Before you take on any debt, consider whether a car loan or new credit card will help meet your financial goals — or cripple them. The kind of debt you take on, along with its quantity and cost, can mean the difference between good debt and bad debt.
A credit card, for example, can be a means to financing large expenses and earning reward points. But if not managed carefully, credit card debt with high interest can spiral out of control.
Here are general guidelines on good debt and bad debt, how to handle each one and what to do if you’re facing too much debt.
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What is good debt?
Low-interest debt that helps you increase your income or net worth are examples of good debt. But too much of any kind of debt — no matter the opportunity it might create — can turn it into bad debt.
Medical debt, for example, doesn’t neatly fall into the “good” or “bad” debt category. It’s an expense that’s largely uncontrollable and often doesn’t have an interest rate. You have a few ways to pay off medical bills.
Typically regarded as an investment in your future, student loans tend to have lower interest rates, especially if they’re federal student loans.
- Guideline: In general, aim for your student loan payment to stay below 10% of your projected after-tax monthly income a year after graduating. For someone who expects to earn $50,000 a year, the borrowing cap would be $29,000.
- Take action: To handle overwhelming student loans, look into repayment options such as refinancing and income-driven repayment plans.
Likely the biggest financial decision you’ll make, a mortgage is the path to homeownership.
- Guideline: Know how much house you can afford before shopping, and limit a mortgage payment to 36% of your income.
- Take action: Downsizing, refinancing or moving to a lower-cost area can make housing costs more manageable.
For many, a car is essential for everyday life.
- Guideline: Keep total auto costs, including your car loan payment, within 20% of your take-home pay. Loan terms should be four years or fewer, preferably with a 20% down payment.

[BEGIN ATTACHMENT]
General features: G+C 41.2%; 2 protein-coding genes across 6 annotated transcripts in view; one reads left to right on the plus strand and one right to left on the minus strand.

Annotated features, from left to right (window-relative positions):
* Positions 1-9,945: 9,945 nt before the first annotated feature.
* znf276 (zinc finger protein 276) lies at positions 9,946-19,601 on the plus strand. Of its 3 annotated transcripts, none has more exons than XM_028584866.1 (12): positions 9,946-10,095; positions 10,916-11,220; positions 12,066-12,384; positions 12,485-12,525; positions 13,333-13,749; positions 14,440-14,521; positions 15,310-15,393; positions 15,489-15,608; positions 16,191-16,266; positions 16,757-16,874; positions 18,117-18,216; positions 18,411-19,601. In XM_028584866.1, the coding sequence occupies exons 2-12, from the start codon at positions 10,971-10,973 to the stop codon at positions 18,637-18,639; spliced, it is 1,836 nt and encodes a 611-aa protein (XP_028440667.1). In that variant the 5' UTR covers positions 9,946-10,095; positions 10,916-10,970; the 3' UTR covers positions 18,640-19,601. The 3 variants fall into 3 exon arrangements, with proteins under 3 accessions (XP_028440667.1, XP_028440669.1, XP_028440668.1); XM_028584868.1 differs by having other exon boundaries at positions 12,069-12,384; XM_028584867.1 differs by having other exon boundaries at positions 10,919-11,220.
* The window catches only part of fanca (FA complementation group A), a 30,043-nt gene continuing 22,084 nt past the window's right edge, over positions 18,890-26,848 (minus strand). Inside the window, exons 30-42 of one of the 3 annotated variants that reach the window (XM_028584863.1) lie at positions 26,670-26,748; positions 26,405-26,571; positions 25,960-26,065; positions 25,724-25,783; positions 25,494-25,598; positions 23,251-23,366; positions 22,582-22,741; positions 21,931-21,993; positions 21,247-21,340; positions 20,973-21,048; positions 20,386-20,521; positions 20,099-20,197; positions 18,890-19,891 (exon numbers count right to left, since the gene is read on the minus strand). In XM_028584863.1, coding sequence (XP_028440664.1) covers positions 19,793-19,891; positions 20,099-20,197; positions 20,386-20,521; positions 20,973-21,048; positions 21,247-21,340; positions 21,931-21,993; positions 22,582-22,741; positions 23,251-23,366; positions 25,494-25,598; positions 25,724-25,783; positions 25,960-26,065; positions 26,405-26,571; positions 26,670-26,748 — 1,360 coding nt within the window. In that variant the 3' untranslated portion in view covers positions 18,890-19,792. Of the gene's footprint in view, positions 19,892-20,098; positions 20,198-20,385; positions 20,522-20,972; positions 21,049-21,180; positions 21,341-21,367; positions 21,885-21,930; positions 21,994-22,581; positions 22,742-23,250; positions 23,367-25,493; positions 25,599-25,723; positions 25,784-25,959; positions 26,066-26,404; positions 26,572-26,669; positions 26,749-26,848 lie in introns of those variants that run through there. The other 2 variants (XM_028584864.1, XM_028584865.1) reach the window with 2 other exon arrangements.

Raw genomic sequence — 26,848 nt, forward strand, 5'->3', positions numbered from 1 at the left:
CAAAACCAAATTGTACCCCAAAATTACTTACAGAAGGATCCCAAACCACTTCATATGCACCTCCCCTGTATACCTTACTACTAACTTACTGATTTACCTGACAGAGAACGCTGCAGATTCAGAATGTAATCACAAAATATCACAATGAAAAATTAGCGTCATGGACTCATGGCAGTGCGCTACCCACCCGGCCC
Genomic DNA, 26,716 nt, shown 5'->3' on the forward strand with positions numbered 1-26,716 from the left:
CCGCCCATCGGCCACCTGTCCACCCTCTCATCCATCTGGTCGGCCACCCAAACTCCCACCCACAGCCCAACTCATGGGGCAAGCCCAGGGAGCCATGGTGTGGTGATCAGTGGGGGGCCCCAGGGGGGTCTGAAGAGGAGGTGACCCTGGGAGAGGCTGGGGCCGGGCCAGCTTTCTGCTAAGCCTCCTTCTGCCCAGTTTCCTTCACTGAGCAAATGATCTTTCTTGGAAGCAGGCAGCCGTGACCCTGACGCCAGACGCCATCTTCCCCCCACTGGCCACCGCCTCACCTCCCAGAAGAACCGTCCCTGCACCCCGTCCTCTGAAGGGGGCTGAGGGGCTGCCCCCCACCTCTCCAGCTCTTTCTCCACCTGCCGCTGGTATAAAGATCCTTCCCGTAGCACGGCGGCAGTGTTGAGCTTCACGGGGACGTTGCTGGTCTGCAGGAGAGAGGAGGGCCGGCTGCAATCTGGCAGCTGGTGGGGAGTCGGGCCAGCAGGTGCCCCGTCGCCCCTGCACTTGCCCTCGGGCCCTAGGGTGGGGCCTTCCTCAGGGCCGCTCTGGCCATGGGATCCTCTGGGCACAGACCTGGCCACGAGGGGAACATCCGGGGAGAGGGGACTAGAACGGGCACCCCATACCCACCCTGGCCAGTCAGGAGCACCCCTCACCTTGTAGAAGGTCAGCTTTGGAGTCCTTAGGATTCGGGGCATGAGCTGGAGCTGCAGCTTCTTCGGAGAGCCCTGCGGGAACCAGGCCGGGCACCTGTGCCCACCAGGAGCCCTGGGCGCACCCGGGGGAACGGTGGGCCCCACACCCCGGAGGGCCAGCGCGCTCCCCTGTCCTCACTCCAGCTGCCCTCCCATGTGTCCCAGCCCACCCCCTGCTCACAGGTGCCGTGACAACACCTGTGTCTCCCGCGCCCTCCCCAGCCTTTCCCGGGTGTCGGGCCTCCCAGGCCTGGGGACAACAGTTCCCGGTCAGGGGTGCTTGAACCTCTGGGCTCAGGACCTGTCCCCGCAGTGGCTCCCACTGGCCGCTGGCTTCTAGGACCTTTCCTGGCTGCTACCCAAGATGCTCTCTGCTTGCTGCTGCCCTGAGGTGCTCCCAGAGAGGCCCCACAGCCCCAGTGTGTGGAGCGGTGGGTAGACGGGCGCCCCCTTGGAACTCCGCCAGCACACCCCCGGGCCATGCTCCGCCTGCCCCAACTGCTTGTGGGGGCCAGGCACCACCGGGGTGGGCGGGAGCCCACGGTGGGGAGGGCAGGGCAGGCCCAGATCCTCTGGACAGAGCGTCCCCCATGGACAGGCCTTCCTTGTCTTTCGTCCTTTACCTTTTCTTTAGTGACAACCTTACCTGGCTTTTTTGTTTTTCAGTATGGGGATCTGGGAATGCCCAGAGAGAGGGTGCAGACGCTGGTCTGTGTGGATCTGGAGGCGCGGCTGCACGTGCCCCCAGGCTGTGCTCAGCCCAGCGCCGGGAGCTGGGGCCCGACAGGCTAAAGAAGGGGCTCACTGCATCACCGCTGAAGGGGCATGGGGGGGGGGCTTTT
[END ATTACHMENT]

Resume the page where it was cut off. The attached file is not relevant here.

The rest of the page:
- Take action: Refinancing or trading in an unaffordable car can help you manage car expenses.
What is bad debt?
Expensive debts that drag down your financial situation are considered bad debt. Examples include debts with high or variable interest rates, especially when used for discretionary expenses or things that lose value.
Sometimes, bad debts are just good debts gone awry. Credit card debt is an example of this: If you have a high-interest credit card and pay off your balance each month, no problem. But if high-interest credit card debt builds up, you could be in trouble.
High-interest credit cards
High interest rates, such as those greater than 20%, can make your debts more expensive.
- Guideline: If you’re not making progress on your credit card debt, despite paying all you can monthly, that may be a sign you’re facing problematic credit card debt.
- Take action: If you can keep your spending under control, try out the debt snowball method, where you pay off your smallest debts first. A balance transfer credit card can make your credit card debt more affordable, though you’ll need good credit to qualify. Otherwise, a debt management plan from a nonprofit credit counseling agency might be a good option.
Personal loans for discretionary purchases
Taking on debt for expenses like a vacation or new clothes can be an expensive habit.
- Guideline: Personal loans can be a good option if you have a specific goal in mind, such as consolidating debt.
- Take action: If you’re facing an expensive personal loan, you may be able to refinance it.
Payday loans are a bad debt that can turn toxic: They often come with interest rates as high as 300% that can make them immediately unaffordable. These are short-term, small-amount loans meant to be repaid with your next paycheck.
- Guideline: Financial experts caution against payday loans because borrowers can easily fall into a debt cycle.
- Take action: Consider alternatives such as borrowing from a credit union or asking family members for help.